Saturday, 5 December 2015

Bowl Projections 2015: Predictions for CFP Championship and Biggest Matchups

The field for the 2015 College Football Playoff remains unfinished, but with only one more hurdle for those teams in line for the top four, projecting the likely semifinalists at this stage is a less than perilous pursuit.
Oklahoma and one of Iowa or Michigan State already have one foot in the playoff. Clemson and Alabama—both favored in their conference championships—will earn a top-four seed with victories Saturday.
North Carolina, Stanford or Ohio State could potentially sneak into the playoff, but they all need a lot to go right, especially the Tar Heels and Cardinal.
These questions continue to hover around those schools most likely to qualify for the playoff.
Some will argue the idea that momentum impacts a team/player's performance is a fallacy. Others, however, contend momentum undoubtedly has an effect—albeit one difficult to quantify.
No team will enter the playoff on a hotter streak than Oklahoma. In their final three games of the year, the Sooners beat Baylor, TCU and Oklahoma State by an average of 12 points.
Like Ohio State a year ago, Oklahoma is saving its best football for the end of the season. The Buckeyes didn't truly look like a national title contender until their 59-0 win over Wisconsin in the Big Ten title game. Then came the victories over Alabama and Oregon, and Ohio State's greatness was undeniable.
Sooners offensive coordinator Lincoln Riley identified the defeat to Texas as a demarcation point in the team's season, per Dan Wolken of USA Today:
Oklahoma is unquestionably one of the best teams in the country. According to Football Outsiders' F/+ combined rating, the Sooners are No. 3 behind Alabama and Clemson. They boast one of the best quarterbacks in the country, Baker Mayfield, and a two-headed monster in the backfield—Joe Mixon and Samaje Perine—who could give anybody headaches.
Oklahoma was firing on all cylinders to end the regular season, and if it takes that form into the playoff, then it should win the national championship.
Barring any surprises, Derrick Henry will win the Heisman Trophy.
It's like Nick Saban has an assembly line of powerful running backs in Tuscaloosa, going from Mark Ingram to Trent Richardson to Henry. The junior has run for an NCAA-best 1,797 yards and 22 touchdowns.
Simply put, whomever plays the Crimson Tide in the playoff, should they reach that stage, can't afford to let Henry run riot. Ole Miss allowed him to get 127 yards and a touchdown in its win over Alabama, but the Rebels also forced five turnovers.
You have to make Jake Coker win the game. SEC Network's Peter Burns offered a less-than-convincing bit of praise for the senior quarterback:
Coker's numbers aren't gaudy, but they aren't terrible, either. He has 2,285 yards, 15 touchdowns and eight interceptions this year, with Henry's presence in the backfield limiting how much the Tide need to rely on the passing game.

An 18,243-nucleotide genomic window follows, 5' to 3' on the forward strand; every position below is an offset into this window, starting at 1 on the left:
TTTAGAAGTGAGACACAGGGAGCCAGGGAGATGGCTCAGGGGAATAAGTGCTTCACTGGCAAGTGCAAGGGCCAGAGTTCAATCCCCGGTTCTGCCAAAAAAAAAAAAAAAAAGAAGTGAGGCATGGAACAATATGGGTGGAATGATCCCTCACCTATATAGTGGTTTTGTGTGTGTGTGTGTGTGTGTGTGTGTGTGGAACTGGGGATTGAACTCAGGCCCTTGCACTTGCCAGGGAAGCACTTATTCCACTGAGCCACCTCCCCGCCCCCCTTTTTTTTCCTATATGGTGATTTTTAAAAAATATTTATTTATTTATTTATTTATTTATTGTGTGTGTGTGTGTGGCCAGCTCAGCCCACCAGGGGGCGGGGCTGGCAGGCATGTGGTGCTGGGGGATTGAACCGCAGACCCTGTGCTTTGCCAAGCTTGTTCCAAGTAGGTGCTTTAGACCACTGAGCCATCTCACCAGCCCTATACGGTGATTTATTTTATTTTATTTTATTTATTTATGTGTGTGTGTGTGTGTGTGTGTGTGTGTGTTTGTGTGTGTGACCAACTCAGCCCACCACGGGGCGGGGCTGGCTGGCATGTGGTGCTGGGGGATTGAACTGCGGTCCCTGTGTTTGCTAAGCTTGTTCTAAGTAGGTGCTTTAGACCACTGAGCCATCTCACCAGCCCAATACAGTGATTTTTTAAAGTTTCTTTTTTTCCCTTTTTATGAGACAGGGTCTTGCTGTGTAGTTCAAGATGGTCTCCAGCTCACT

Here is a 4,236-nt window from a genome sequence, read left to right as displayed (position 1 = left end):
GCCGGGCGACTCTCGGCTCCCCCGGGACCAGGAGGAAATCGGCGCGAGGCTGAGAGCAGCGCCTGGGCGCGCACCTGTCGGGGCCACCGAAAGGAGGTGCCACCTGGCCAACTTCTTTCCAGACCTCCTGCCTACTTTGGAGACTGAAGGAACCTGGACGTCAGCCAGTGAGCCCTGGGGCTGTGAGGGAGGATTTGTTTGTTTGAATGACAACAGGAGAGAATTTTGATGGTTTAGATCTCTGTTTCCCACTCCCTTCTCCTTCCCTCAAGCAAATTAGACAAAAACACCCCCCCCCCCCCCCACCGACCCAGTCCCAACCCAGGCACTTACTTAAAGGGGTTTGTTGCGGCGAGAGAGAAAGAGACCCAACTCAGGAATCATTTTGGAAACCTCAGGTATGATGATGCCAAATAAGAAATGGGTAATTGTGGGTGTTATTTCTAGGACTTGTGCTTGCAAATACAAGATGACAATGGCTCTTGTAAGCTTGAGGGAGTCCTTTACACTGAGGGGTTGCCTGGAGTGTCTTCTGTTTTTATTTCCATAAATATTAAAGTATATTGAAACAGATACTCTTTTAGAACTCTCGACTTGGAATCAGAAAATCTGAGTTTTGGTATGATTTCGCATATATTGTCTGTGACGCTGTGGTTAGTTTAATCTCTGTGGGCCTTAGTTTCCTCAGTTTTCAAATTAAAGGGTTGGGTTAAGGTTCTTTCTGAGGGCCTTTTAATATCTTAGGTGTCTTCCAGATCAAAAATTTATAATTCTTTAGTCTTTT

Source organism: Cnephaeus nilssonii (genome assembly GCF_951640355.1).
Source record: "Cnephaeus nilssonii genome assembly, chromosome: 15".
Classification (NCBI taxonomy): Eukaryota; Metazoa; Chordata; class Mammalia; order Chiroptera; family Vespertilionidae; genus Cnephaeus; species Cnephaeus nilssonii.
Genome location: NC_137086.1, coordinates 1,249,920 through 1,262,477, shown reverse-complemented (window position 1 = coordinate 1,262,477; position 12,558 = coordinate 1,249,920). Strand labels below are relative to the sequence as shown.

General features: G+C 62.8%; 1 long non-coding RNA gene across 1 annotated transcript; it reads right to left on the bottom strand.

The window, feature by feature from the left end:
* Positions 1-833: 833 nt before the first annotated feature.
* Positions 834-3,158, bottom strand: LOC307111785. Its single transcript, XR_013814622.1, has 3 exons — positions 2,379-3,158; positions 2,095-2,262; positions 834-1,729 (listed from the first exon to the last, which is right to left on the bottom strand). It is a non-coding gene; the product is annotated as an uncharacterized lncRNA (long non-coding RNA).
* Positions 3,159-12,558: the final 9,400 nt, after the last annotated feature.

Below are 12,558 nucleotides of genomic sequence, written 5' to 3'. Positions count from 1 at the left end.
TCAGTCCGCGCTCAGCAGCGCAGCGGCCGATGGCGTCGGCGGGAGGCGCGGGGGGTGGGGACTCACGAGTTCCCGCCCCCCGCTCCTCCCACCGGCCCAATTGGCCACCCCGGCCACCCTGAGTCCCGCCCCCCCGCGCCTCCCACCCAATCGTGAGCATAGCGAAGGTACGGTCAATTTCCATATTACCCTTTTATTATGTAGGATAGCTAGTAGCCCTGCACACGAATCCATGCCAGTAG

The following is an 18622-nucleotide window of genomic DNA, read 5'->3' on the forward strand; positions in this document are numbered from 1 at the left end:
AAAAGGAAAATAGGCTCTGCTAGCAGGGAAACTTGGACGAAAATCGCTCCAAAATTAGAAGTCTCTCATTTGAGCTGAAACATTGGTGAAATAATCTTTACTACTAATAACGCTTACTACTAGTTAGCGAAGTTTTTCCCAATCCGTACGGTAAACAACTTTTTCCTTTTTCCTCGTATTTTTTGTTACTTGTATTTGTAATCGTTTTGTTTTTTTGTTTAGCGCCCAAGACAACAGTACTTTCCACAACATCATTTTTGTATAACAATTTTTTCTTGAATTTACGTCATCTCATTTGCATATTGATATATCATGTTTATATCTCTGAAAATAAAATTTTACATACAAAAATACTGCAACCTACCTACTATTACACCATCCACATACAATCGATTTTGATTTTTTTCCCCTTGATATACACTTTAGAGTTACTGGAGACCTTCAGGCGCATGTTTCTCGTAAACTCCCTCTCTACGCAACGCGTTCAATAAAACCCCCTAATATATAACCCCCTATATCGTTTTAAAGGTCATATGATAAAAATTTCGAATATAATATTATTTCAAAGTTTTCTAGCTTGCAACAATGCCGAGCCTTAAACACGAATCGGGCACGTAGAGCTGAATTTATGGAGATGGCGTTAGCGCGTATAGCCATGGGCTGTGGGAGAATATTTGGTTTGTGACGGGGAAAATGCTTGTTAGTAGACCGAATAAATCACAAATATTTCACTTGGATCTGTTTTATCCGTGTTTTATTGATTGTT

Coker is well aware how valuable his running back is, per Rick Karle of in Birmingham, Alabama:
Alabama won two national titles with AJ McCarron as its starting quarterback. McCarron was better under center than Coker but not to a demonstrable difference. This isn't the NFL where you almost must have an MVP-caliber quarterback to win a Super Bowl.
In addition, Coker showed signs of improvement in the Tide's last few games of the regular season.
Still, the secret to success against the Crimson Tide will be making Coker win the game. Doing so will throw the Alabama offense out of rhythm.
Ole Miss did a great job of making the Tide rely heavily on the passing game, and Coker completed just 21 of his 45 passes while throwing two interceptions.
Alabama's biggest weakness so far has been its passing game, and exploiting that is the easiest way to knock the Tide out of the playoff.
Before Ohio State beat Alabama and Oregon en route to a national title last year, a large swathe of college football fans thought the Big Ten was far inferior to the truly great conferences in the country, particularly the SEC.
A year later, that same level of skepticism hovers around Michigan State and Iowa.
Some would argue the Spartans and Hawkeyes are both weaker than last year's Buckeyes team. At the very least, the numbers would bear that out:
In the most basic terms, Iowa and Michigan State lack an offensive star the quality of Ezekiel Elliott, who ran for 476 yards and six touchdowns against the Ducks and Crimson Tide.
Connor Cook is the closest thing the Spartans have to an Elliott-type playmaker. He is one of the better quarterbacks in the country but struggled a bit against Oregon and Michigan, two of Michigan State's tougher opponents.
C.J. Beathard has done well under center for Iowa, especially when it comes to limiting turnovers. He doesn't look like the kind of quarterback who can almost single-handedly win a game, though. Jordan Canzeri has been extremely reliable in the backfield, but like Beathard, you wonder if he can excel in back-to-back games against the best teams in the country.
It would be foolish to simply write off Michigan State or Iowa as having no chance of winning a national championship. At the same time, they look the weakest among the playoff hopefuls, excluding North Carolina and Stanford.

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